What I didn’t explain is that I emailed my doctor about a it a couple weeks ago. He was on vacation. So I emailed him again when he returned. His vacation was extended. So I tried again after the extension was supposed to end. In the meantime, I worked on getting a new mask and tube to replace the old, worn out mask and tube from my CPAP. When that didn’t fix the problem, I emailed my contact, C, at the company that provides my CPAP machine. He was out of town and said he’d check my data on Monday. Thanks to modern technology, both my doctor and the CPAP company get all sorts of information transmitted wirelessly about my breathing and machine usage each night. It’s pretty awesome.
Monday came and went and I didn’t hear back. So I emailed C again. Then today I emailed him again. Finally, he wrote back. He attached a sheet full of charts and graphs of my data. He explained that everything seemed to be functioning just fine, but that if the problem continues, the machine is under warranty and can be exchanged.
Now, I fully admit that I can’t understand most of the data. I don’t know what the abbreviations mean, what “normal” ranges are, or anything else about it. But I know how I feel. And I didn’t feel that the machine was functioning properly. Either the machine was malfunctioning or my breathing was broken. But I could feel that it was the machine.
So I told him so.
I wrote a respectful email saying that I don’t know how to interpret the data, but I know something is wrong, and it’s creating enough of a problem for me that I don’t want to wait to address is. I asked how we should proceed. And I hit send.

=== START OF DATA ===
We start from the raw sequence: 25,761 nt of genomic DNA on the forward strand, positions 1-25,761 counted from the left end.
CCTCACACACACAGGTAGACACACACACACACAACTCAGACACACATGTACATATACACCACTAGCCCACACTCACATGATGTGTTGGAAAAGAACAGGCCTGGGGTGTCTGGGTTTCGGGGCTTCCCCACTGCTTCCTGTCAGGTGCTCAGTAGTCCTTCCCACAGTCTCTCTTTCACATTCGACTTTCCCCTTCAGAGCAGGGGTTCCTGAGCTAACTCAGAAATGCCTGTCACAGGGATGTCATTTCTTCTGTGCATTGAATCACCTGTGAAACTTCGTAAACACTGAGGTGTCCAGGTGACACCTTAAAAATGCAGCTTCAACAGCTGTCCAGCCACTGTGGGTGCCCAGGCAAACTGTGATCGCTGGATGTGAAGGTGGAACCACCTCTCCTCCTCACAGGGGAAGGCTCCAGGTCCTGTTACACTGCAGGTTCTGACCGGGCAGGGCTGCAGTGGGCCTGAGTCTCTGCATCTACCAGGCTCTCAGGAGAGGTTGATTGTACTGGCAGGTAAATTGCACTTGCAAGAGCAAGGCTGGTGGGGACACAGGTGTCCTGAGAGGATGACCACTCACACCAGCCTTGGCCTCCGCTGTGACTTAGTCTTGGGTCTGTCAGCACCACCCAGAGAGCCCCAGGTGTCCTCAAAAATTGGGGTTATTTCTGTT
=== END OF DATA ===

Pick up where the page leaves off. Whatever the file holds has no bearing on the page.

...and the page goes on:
You see, there was a time when I would have followed C’s suggestion of giving it more time. But now I know better. Now I know how many times a medical provider has told me that I wasn’t interpreting my body correctly, and weeks, months, years, or a decade later I would find out that I’d been right all along. I refuse to let that happen again. So I pushed.
A moment after I hit send on that email (the world is full of odd coincidences) I got an email from my doctor. Finally. And it started with this line: “The data seems to mirror your description.” He went on to explain the problems he saw in the data. I immediately copied his message and emailed it to C at the CPAP company. My doctor had said that his office would contact the company, but it was already after 5pm and I wasn’t about to waste another minute!
C wrote back immediately: “Dr T certainly knows his stuff.” That was his way of admitting his error. The doctor was right. He said that he would make the change right away, but that it might take up to 24 hours to take effect. So I don’t know if it will work tonight, but I know I’ll sleep well knowing that I listened to my body and stood up for myself despite pages of data that said (by one interpretation) that I was wrong. I’ll sleep well knowing that I didn’t question for a second how I feel. Sometimes pushing for what I feel is right is so damn hard, but if I can get someone to listen, then it’s always worth it. Because in the end, I don’t care about the numbers. I care about how I feel. And if I feel that something is wrong, then it is.